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Advice on Research Experience

post #1 of 5
Thread Starter 

I'll try to keep it brief, but here's the gist of it:

 

Second semester freshman year I got into contact with some professors about working in their engineering labs to get some research experience. Everybody turned me down because I didn't know enough, except one professor who brought me in and said I could join their lab. I was really surprised at that point and really grateful. I still work in that lab (currently a Junior) and it's in the field of biomedical engineering. When I joined it I was just looking for any engineering lab, but having worked in there, I really began to enjoy biomed engineering and I decided that's what I wanted to do.

 

My current major is somewhat of an interdisciplinary engineering degree (Engineering Science and Mechanics), so I'm not actual in a biomed program, which means I have a lot of freedom. The thing I need advice on is that over the past 6 or 7 months I've gotten really into computer science and I added that as a minor this summer because I want to pursue a career in it. I've done tons of work on my own (way more than my current class) trying to catch up and exceed CS majors who have programmed for the last two years. I'm not quite there yet, but I'm working on it.

 

Now because of this, I'm looking at CS internships for this summer. I kind of want to get involved with a CS professor and his research or leave more time to program on my own. But at the same time I feel like I owe a lot to the professor and the lab (and definitely the two PhDs who have taken me under their wing since I started) because they gave me a chance and have let me do a lot. Think I should just stay working in there for the experience and references and do what I can in my own time to improve as a coder?

 

 

For those thinking tl;dr: Got a position in an engineering lab freshman year, wanting to pursue a CS career, should I stay working in the lab because they gave me a chance and it will still look good on my resume, or should I look for opportunities that are more closely related to my current interests?

 

Any advice would be much appreciated!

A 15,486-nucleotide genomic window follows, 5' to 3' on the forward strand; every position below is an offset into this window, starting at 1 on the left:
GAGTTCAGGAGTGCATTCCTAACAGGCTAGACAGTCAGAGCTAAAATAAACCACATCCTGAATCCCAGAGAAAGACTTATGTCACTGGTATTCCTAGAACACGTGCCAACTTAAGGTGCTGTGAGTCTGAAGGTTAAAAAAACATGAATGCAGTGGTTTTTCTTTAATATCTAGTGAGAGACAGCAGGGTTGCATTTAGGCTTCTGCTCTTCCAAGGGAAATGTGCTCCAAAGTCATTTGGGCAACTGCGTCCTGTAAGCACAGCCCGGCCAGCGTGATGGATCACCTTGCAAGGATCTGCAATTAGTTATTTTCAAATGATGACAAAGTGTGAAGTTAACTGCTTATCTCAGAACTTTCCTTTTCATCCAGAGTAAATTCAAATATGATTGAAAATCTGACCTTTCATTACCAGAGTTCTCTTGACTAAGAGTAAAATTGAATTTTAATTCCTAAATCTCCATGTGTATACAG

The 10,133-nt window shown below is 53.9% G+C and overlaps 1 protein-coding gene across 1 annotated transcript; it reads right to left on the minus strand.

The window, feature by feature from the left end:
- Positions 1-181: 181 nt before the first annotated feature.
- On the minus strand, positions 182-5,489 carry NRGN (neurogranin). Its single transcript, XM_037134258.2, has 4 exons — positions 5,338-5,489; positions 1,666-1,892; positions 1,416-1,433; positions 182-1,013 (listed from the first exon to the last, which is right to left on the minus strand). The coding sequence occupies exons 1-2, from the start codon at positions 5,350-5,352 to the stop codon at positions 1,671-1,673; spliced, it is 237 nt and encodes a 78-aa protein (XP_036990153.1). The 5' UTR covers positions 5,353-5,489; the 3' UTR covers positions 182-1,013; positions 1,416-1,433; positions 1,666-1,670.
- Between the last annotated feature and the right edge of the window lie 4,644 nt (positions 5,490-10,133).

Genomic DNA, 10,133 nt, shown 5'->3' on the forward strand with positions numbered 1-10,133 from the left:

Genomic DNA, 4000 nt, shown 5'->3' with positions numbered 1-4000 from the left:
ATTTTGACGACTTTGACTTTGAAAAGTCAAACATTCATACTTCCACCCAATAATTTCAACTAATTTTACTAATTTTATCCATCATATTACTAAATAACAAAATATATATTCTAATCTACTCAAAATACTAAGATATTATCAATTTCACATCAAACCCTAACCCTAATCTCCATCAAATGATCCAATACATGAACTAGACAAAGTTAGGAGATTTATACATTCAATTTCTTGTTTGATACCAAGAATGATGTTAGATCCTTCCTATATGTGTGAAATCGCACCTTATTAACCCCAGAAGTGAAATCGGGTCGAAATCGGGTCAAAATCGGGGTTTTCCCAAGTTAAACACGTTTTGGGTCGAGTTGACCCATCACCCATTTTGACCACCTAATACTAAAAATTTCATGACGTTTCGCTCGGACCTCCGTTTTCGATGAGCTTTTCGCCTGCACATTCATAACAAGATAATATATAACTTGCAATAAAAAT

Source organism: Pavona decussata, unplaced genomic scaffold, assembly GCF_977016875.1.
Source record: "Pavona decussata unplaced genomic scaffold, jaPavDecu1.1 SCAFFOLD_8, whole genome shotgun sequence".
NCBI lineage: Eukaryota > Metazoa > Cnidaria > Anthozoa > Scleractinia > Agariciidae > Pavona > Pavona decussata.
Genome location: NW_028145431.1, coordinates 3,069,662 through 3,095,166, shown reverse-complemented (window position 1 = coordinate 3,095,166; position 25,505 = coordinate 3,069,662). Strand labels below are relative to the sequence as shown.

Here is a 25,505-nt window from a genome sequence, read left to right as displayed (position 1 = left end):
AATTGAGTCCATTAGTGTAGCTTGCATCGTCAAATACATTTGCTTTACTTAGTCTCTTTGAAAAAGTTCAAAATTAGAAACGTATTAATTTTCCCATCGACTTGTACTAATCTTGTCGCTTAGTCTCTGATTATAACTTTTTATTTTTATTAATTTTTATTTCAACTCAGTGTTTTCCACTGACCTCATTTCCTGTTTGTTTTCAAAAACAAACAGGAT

post #2 of 5
Be honest with the prof. and the Ph.D.s.
Tell them in person that you appreciate the opportunity/mentoring but you're set on CS. The fact that you're minoring in CS and have done the work to catch up demonstrates your keen interest in CS.

You say that you owe it to them but quite frankly undergrads take a lot more than they give. Undergrads require significant time to train and their output will rarely contribute to grants or papers. Depending on the institution, mentoring an undergrad may be worth a wee feather in the cap or not much more.

Would you want to spend time training someone interested in something else?

Good for you for getting involved so early. fing02[1].gif
post #3 of 5
I don't know what the lab does, but does it matter to the professor and others if you keep working in the lab yet change to CS, or is it just a problem of your own time investment into something which will never directly apply to CS?
post #4 of 5
Pretty much what HomerJ said. Nobody is going to be heartbroken to lose an undergrad, even a good one. Follow the opportunity that you think will benefit you the most, you really have no obligation to the biomed group.

As an aside, having engineering (especially the biomed) and CS experience should be a career goldmine.
post #5 of 5
Thread Starter 

Thanks for all the feedback guys. I really appreciate it.

 

I agree with what you guys have said. One of the PhDs is just about done with her thesis and the other one will probably be finishing pretty soon as well, maybe next summer at the latest. I'm considering working with them until they both finish and then finishing - but I'm not totally sure yet.

 

I've helped write some papers and done a few protocols on my own, but I haven't gotten paid or even credit for it, so I suppose that's in my favor if I decide to take a break.

 

They wouldn't have any problem with me changing I'm sure. Most of what I'm doing I learn on the job anyways, so not much would change there and I'm still taking my engineering classes anyways. The CS minor is an extra 18 credits over the next two years, but it won't affect my engineering classes. It's more the second aspect, having time to devote and the possibility that I become slightly more disinterested. I'll just mull it over and figure it out. Thanks!

 

But yes, I'm hoping the CS and engineering major help me either get into grad school or a start up upon graduation. We shall see..

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